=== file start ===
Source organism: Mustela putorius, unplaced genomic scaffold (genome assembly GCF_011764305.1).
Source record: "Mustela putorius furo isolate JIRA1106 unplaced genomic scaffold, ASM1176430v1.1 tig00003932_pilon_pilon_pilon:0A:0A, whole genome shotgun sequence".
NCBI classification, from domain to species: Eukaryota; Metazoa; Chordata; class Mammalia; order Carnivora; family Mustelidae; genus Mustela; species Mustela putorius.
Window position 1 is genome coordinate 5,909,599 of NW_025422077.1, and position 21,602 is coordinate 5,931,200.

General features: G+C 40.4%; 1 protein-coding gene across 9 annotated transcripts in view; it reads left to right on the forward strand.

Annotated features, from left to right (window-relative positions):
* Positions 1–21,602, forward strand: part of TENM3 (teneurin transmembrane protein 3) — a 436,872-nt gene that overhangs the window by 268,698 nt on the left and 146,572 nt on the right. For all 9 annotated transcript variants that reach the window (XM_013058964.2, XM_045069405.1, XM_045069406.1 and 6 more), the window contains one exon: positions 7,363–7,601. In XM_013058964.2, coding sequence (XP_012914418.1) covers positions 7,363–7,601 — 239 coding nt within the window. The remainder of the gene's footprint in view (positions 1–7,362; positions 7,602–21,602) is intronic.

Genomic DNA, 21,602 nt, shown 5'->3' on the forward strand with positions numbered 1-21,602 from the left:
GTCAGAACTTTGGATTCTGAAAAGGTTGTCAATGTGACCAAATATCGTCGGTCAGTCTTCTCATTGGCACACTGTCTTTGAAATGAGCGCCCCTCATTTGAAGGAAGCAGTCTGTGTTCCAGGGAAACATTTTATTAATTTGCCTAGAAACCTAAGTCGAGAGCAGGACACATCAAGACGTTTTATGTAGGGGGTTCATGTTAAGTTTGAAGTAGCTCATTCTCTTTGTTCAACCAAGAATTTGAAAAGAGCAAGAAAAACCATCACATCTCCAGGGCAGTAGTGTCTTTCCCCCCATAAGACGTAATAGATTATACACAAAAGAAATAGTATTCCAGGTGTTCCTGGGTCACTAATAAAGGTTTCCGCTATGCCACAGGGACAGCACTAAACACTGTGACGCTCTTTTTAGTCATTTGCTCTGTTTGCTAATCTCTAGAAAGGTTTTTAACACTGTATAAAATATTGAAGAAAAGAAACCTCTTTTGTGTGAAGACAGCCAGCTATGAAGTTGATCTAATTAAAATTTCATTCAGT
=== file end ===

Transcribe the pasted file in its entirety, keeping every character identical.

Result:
Source organism: Mustela putorius, unplaced genomic scaffold (genome assembly GCF_011764305.1).
Source record: "Mustela putorius furo isolate JIRA1106 unplaced genomic scaffold, ASM1176430v1.1 tig00003932_pilon_pilon_pilon:0A:0A, whole genome shotgun sequence".
NCBI classification, from domain to species: Eukaryota; Metazoa; Chordata; class Mammalia; order Carnivora; family Mustelidae; genus Mustela; species Mustela putorius.
Window position 1 is genome coordinate 5,909,599 of NW_025422077.1, and position 21,602 is coordinate 5,931,200.

General features: G+C 40.4%; 1 protein-coding gene across 9 annotated transcripts in view; it reads left to right on the forward strand.

Annotated features, from left to right (window-relative positions):
* Positions 1–21,602, forward strand: part of TENM3 (teneurin transmembrane protein 3) — a 436,872-nt gene that overhangs the window by 268,698 nt on the left and 146,572 nt on the right. For all 9 annotated transcript variants that reach the window (XM_013058964.2, XM_045069405.1, XM_045069406.1 and 6 more), the window contains one exon: positions 7,363–7,601. In XM_013058964.2, coding sequence (XP_012914418.1) covers positions 7,363–7,601 — 239 coding nt within the window. The remainder of the gene's footprint in view (positions 1–7,362; positions 7,602–21,602) is intronic.

Genomic DNA, 21,602 nt, shown 5'->3' on the forward strand with positions numbered 1-21,602 from the left:
GTCAGAACTTTGGATTCTGAAAAGGTTGTCAATGTGACCAAATATCGTCGGTCAGTCTTCTCATTGGCACACTGTCTTTGAAATGAGCGCCCCTCATTTGAAGGAAGCAGTCTGTGTTCCAGGGAAACATTTTATTAATTTGCCTAGAAACCTAAGTCGAGAGCAGGACACATCAAGACGTTTTATGTAGGGGGTTCATGTTAAGTTTGAAGTAGCTCATTCTCTTTGTTCAACCAAGAATTTGAAAAGAGCAAGAAAAACCATCACATCTCCAGGGCAGTAGTGTCTTTCCCCCCATAAGACGTAATAGATTATACACAAAAGAAATAGTATTCCAGGTGTTCCTGGGTCACTAATAAAGGTTTCCGCTATGCCACAGGGACAGCACTAAACACTGTGACGCTCTTTTTAGTCATTTGCTCTGTTTGCTAATCTCTAGAAAGGTTTTTAACACTGTATAAAATATTGAAGAAAAGAAACCTCTTTTGTGTGAAGACAGCCAGCTATGAAGTTGATCTAATTAAAATTTCATTCAGT